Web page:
We happened across a video on social media done by Erik Qualman and were blown away. Then we noticed that it was produced in 2009, which is so last year! Fortunately, Equalman Productions came out with this revised version in 2010 – probably also outdated, but less so.
The takeaway message is that traditional consumer research, advertising and marketing methods are quickly becoming ineffective and irrelevant. If we aren’t factoring social media into our marketing plan, we’ll be left behind.
Turnabout is fair play. Andy Warhol used pop stars, pop culture and pop products to create pop art, and now Dom Perignon has returned the compliment with advertising in homage of Warhol’s iconic silkscreen stencil style. The ad was inspired by Warhol’s March 8th, 1981, diary entry in which he talked about getting together with 20 friends and buying 2,000 bottles of Dom Perignon that they would keep in a sealed room until the year 2000. In an aside comment, Warhol wrote, “the running joke is who will be around and who won’t…” Warhol, who died in 1987, didn’t live to see the day, but he certainly drank plenty of Dom Perignon in his time.
Recently, Dom Perignon commissioned the Design Laboratory of Central Saint Martin’s School of Art and Design in London to reinterpret its famous champagne bottle in a manner that Warhol would love, using Warhol’s signature red, blue and yellow color combination.
Two questions: What happened to the 2,000 Dom Perignon bottles that Warhol and friends stashed away in 1981? And did anyone break them open in 2000 and toast in the new millennium?
Logos are not just for corporations and sports teams. During World War II, virtually every unit in the U.S. military adopted logos that they emblazoned on aircraft, ships, boats, jeeps, tanks, bomber jackets, trinkets, and bombs and torpedos. The main provider of such insignias was the Disney Studios in Burbank.
First asked to create a humorous logo for a Naval Reserve Squadron stationed at Floyd Bennett Field in New York, the Disney Studios quickly found itself inundated with requests to draw emblems for other military units kamagra online australia as well. Disney had to assign five artists full-time to the task, but never charged a dime. “The insignia meant a lot to the men who were fighting…I had to do it…I owed it to them,” Walt Disney explained later.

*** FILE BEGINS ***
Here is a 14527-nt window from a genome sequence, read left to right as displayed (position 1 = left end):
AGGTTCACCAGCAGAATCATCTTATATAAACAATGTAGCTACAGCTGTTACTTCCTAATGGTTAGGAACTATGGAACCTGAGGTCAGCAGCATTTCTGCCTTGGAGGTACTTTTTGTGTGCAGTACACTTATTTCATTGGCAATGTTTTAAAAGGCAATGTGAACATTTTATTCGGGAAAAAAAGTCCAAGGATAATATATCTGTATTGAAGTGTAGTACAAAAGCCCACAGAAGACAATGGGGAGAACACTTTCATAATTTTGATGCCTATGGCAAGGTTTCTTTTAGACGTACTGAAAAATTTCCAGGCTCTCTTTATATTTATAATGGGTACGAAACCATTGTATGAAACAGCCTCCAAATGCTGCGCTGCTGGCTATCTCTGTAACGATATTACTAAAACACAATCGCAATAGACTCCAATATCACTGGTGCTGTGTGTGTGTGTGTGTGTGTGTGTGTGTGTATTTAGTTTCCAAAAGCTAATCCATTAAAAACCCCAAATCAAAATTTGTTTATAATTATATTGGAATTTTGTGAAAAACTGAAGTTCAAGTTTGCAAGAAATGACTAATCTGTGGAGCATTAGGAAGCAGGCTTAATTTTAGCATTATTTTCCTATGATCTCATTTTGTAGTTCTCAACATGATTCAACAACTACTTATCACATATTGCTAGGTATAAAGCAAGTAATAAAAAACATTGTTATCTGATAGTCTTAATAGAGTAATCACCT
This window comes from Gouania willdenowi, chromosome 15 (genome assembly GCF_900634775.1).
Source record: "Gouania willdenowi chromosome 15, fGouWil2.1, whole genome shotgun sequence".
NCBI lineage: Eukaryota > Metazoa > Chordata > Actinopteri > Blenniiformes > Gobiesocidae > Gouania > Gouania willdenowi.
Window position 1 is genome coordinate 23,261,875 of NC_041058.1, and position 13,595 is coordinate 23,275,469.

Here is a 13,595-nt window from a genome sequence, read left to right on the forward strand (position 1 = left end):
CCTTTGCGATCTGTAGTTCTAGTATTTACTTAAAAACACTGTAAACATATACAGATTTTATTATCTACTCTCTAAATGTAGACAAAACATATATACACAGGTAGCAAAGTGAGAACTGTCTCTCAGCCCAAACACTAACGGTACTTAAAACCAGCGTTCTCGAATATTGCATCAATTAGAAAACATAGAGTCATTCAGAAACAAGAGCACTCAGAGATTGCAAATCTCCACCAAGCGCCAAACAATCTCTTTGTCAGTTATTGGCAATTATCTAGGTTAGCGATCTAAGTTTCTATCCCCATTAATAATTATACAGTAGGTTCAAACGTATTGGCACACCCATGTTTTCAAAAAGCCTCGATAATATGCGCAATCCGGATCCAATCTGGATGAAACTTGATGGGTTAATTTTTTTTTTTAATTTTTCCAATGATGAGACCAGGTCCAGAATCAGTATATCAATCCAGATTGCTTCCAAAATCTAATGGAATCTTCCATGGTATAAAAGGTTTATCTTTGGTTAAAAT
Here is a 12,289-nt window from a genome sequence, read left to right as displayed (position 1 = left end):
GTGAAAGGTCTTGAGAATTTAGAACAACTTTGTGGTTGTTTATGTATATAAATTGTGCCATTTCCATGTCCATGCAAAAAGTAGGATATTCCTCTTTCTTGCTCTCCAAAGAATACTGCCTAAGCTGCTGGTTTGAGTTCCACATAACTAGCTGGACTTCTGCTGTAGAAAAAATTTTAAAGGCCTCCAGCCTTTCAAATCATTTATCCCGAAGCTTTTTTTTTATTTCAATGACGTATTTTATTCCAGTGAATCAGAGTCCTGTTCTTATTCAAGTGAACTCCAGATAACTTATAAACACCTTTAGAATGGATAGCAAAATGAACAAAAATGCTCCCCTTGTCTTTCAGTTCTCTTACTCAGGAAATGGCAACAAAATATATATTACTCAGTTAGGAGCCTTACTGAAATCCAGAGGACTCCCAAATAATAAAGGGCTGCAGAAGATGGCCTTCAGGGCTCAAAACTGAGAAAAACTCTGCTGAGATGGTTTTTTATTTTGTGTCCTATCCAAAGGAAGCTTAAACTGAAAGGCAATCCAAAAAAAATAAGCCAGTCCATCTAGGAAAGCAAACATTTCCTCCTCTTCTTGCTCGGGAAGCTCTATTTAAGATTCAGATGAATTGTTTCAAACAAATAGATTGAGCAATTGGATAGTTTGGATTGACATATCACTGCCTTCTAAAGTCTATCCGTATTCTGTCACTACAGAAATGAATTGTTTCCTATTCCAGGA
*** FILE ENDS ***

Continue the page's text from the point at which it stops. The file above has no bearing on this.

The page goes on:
Feature films are a universal language as the media design students from Hannover, Germany, who put together this animated video prove. Felix Meyer and Pascal Monaco picked 35 of their favorite blockbuster movies from over the decades and distilled them down to an iconic sight or sound from each. The answers don’t seem to be posted anywhere online, so you might have to email them to find out if you guessed right.
What does it feel like to be a stranger in a foreign land? If you could communicate in the simplest, clearest language, what do you want others to know about you? Established in Berlin by two women from Argentina – one an artist, the other a journalist, Migrantas is a collective project that helps immigrants in Germany give voice to their concerns.
Over the past couple of weeks two separate stories appeared in the news. One was a report by Amazon that for the first time its e-books outsold its hardcover titles. For the quarter, Amazon says it sold 143 e-titles for every 100 hardcover books.
The other story, which appeared in San Francisco Bay Area newspapers, was about the town of Walnut Creek’s new library, which incorporated 17 original works of art at a cost of $300,000. The neighboring town of Lafayette (population 25,000) spent roughly $400,000 on paintings, photographs, sculptures and prints when it rebuilt its library last year. The local paper described this new crop of libraries with conference rooms, fireplaces, computers and cafes as “community living rooms.” Libraries are not just repositories for books anymore. Some public libraries are redefining their role by positioning themselves as knowledge centers free and open to the entire community – not a museum, not a school, not a social club, but a place that bridges the digital divide and draws together those who share a love of art and learning.